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In Midtown, two ‘striking’ towers pitched for a West Peachtree Street hilltop

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Apartment high-rises by Toll Brothers would claim a lot near the Connector

Student and market-rate apartment towers envisioned for a 1018 West Peachtree Street lot.
Student and market-rate apartment towers envisioned for a 1018 West Peachtree Street lot.
Toll Brothers renderings via Midtown Alliance

A quick tour of Midtown’s West Peachtree Street in March last year showed 10 large-scale projects under various states of construction in just 15 blocks, the continuation of the corridor’s years-long building boom.

As evidenced this year by Cousins Properties’s Norfolk Southern headquarters and blade-shaped 8th @ West, and now a two-tower proposal by national homebuilder Toll Brothers, West Peachtree’s evolution continues to trend up.

Toll Brothers officials unveiled the latter mixed-use concept this week before the Midtown Development Review Committee.

Fronting both West Peachtree and Spring streets, the two-pronged project calls for a 22-story student housing tower with 205 units, alongside a 27-story market-rate housing tower with 385 units, according to a DRC recap by Midtown Alliance.

A tweet by the nonprofit Midtown booster organization described the proposal as “striking.”

The site is immediately north of Hanover West Peachtree and across Spring Street from historic H.M Patterson & Sons Funeral Home, once the subject of redevelopment discussions itself.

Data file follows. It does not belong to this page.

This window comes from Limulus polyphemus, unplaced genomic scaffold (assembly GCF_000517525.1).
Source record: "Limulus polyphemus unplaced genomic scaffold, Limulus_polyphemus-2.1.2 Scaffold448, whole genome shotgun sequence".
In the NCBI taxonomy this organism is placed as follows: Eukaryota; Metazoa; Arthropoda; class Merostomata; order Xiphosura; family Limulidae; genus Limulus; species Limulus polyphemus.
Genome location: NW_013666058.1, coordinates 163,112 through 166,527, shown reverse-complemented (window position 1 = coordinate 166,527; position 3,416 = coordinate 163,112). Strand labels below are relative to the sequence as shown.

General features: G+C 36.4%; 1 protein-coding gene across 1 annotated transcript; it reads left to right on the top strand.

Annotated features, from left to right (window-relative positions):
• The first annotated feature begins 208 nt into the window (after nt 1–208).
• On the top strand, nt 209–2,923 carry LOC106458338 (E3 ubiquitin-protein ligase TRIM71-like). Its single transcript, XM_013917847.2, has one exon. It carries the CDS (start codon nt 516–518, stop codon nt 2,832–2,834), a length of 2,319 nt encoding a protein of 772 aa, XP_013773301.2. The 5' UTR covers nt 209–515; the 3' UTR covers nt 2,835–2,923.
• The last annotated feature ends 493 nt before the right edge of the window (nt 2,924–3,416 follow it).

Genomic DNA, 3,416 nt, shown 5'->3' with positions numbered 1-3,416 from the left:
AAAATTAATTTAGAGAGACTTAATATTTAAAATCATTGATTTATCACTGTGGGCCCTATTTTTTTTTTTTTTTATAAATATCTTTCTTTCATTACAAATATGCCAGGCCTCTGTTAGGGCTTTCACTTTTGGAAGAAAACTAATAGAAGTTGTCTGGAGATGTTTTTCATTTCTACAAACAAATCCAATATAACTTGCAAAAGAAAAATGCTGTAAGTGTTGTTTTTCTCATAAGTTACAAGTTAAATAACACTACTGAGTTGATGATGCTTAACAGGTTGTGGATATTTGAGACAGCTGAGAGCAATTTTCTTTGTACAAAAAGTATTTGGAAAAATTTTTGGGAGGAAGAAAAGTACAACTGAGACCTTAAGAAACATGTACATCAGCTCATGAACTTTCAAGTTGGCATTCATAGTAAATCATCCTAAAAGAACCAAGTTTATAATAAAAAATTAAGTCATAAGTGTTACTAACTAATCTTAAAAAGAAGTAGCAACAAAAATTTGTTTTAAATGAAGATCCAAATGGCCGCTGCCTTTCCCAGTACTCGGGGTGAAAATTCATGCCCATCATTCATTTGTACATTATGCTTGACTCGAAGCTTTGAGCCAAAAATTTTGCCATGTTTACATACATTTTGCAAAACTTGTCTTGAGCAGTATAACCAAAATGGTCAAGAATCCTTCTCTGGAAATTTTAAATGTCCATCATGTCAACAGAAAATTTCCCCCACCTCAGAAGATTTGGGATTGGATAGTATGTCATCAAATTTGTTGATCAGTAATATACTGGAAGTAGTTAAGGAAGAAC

A rendering on the left shows what the multi-tower complex would look like from Spring Street. The buildings feature largely geometric architecture with abstract, rectangular protrusions. The rendering on the right also shows those details, although the image better illustrates how the non-student apartment tower would impose on the Midtown landscape.
At left, a view from Spring Street and what appears to be the mortuary’s driveway; at right, looking north up West Peachtree Street.

Both high-rises would offer restaurant and retail space at ground level—about 8,000 square feet combined—along with 712 parking spaces in an eight-story deck, per the DRC.

Also included would be a new private street between the towers and Hanover’s apartment property to the south.

The hilltop site from West Peachtree Street, as seen in December.
Google Maps
And from Spring Street, where travel lanes flow south.
Google Maps

DRC members asked developers for a few tweaks, including a screen to block views of the parking garage from the south, and the addition of short-term parking space for ride-hailing services.

They withheld full support until info pertaining to exterior building materials, balconies, and window openings is provided.

Pennsylvania-based Toll Brothers, which bills itself as one of America’s largest luxury homebuilders, broke into the metro Atlanta market last year with the launch of a 348-unit Brookhaven apartment community called Oleander, just south of where North Druid Hills Road meets Interstate 85.